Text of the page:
The Woes of Speech Contest

Speech Contests are a huge deal in Japanese High Schools. From reading other blogs, it seems they’re also important in Junior High School as well.  

They also exist of different levels and can range from being school wide, city wide, prefecture wide and even national. Prizes often include money and scholarships, not to mention students who do really well and place get huge ceremonies thrown in their honor and I’m sure you get the gist. 

The more students your school has who do speech contest, typically the better. So around June, English teachers really start pushing students who have good or decent pronunciation and intonation to apply. In order to apply in my prefecture, you must submit a three minute recitation of you reading a pre-written piece.

Typically most schools in my area have 2-4 students who end up applying and usually they spend months working with the ALT a their schools to get ready to record in late August.  

I found out I had four speech contest kids last week, and the recording is due today. 

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久しぶり - Long Time, no post.

It’s been a while since I posted something substantial. It’s also been Summer Vacation which means one month of looking busy for eight hours a day. Between orientations, really kicking my Japanese study into gear, drinking excessive amounts of green tea and browsing reddit endlessly I haven’t really found time to post on here much. 

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Waking up to find

That 7-11 discontinued my beloved kimchi and pork onigiri…

I don’t want to live on this planet anymore.


I just feel so alone, even when I’m surrounded by other people”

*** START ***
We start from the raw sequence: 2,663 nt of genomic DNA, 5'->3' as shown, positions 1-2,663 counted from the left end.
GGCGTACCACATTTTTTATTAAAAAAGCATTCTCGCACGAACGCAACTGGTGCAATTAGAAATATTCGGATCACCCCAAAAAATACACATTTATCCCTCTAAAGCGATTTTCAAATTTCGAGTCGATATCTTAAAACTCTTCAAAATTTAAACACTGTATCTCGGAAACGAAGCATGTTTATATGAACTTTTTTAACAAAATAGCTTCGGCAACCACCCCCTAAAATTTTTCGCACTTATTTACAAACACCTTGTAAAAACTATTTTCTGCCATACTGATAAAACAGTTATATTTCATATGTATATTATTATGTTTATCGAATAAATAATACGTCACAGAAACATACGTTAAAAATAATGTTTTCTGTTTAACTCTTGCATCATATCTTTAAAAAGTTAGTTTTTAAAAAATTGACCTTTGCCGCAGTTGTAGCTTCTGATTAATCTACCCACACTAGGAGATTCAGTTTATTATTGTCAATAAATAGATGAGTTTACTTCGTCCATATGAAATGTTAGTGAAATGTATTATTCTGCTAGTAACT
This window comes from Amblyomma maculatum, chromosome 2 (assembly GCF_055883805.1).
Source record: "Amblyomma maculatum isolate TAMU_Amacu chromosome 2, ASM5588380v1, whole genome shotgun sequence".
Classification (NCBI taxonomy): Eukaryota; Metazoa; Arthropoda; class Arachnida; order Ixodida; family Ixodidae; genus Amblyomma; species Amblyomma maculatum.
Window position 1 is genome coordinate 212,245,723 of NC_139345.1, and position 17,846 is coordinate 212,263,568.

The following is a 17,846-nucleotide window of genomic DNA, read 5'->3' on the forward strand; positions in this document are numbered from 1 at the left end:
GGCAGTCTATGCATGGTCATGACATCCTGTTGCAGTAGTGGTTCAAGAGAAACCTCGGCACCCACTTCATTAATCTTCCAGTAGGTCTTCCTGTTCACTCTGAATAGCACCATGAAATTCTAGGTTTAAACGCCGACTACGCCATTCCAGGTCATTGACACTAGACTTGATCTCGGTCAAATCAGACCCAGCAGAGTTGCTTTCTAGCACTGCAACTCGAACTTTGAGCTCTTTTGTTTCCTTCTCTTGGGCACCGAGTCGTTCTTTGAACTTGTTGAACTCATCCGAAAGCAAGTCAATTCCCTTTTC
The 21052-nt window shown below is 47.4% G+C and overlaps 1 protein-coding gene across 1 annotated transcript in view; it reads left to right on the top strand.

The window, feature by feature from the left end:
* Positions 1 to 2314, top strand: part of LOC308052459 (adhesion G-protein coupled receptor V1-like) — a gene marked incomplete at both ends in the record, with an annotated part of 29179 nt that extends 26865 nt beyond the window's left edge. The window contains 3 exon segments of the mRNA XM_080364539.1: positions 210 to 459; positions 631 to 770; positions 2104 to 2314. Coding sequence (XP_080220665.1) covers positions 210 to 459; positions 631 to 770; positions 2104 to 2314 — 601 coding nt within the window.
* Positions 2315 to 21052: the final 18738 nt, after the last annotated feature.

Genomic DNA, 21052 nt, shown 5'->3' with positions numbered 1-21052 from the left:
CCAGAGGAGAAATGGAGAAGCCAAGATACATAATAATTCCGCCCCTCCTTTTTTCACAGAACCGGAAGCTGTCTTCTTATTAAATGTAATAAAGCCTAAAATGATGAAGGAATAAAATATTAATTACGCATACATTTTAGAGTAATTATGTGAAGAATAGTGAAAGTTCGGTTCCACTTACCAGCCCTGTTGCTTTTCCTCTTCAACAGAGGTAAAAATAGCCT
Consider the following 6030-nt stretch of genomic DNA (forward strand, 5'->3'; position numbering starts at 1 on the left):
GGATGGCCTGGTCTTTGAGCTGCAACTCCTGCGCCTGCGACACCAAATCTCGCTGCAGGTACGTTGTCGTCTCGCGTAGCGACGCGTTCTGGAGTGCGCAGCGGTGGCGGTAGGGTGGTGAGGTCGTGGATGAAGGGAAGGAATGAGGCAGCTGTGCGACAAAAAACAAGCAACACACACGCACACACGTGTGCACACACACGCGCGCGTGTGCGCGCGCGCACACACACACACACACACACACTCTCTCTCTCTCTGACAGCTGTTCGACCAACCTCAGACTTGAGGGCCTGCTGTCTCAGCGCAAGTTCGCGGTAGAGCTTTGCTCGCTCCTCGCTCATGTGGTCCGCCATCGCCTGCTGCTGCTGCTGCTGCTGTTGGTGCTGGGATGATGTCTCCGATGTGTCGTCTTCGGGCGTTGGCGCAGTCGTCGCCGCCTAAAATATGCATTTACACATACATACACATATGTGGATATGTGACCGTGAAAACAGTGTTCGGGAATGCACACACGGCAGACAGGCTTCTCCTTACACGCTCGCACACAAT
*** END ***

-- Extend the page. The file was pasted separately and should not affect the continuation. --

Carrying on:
Lost in Translation (2003)
Sofia Coppola

I’ve been thinking about how to write this post for a while, but I haven’t properly found the correct words to really express my reflections properly. 

A few weeks ago one of the part time JTEs at my school pulled me outside. She had a stack of photocopied papers stapled together and asked me if I had time if I would be interested in reading the papers. I immediately looked down and noticed that it was an account of a fifteen year old girl’s experience on August 6, 1945.

My JTE told me her mother had written it about her experience on that day and had given a copy of it to her when she was fifteen (it was later published in a book). I realized instantly how precious and dear to my JTE’s heart this was and how special it was that she was reaching out and asking if I’d be interested in knowing or hearing her mother’s personal account and how the bomb changed her life completely in a matter of seconds. 

While I don’t feel comfortable summarizing the beautiful English her mother used (turns out her mother was a JTE as well)- I was blown away completely by her account. I couldn’t imagine how terrifying not only experiencing the bomb so closely, but then having to walk through one of the most destroyed parts of the city to get home – and all at the age of fifteen. Yet her mother didn’t sound bitter, nor did she sound upset; - after witnessing all those terrible things the overall message was for peace – and that absolutely floored me.

It floored me that while she wrote about all her classmates dying either immediately after the bomb or due to radiation diseases in the following years- that all she asked was why God would allow her to live while her classmates and friends died. It blew me away.

I read through her mothers account quietly at my desk. I remembered my trip to the Peace Memorial Museum when I had visited Hiroshima for the first time two years ago (can be found here) and those emotions I felt came flooding back. 

I cannot properly express the feelings I had while reading my JTE’s mother’s account of the events that took place on that day into words. I felt very special in a way that my JTE wanted to share that aspect of her own personal life with me, and I’m still struggling with how to properly respond and show how much that actually meant to me that she included me and shared it with me.

 I often consider this JTE to be like my Japanese mother, even though she’s only part time – she looks after me better than anyone in the school and has gone out of her way to make sure I have the basic things I needed. (We also have both lived in Germany and love Miyazaki movies; so we initially bonded over that.) But I am so grateful to have her at my school, and hopefully continue to have a close relationship with her during my years on JET. 

It’s people like this who have made me realize how fortunate and lucky I am to be in this program.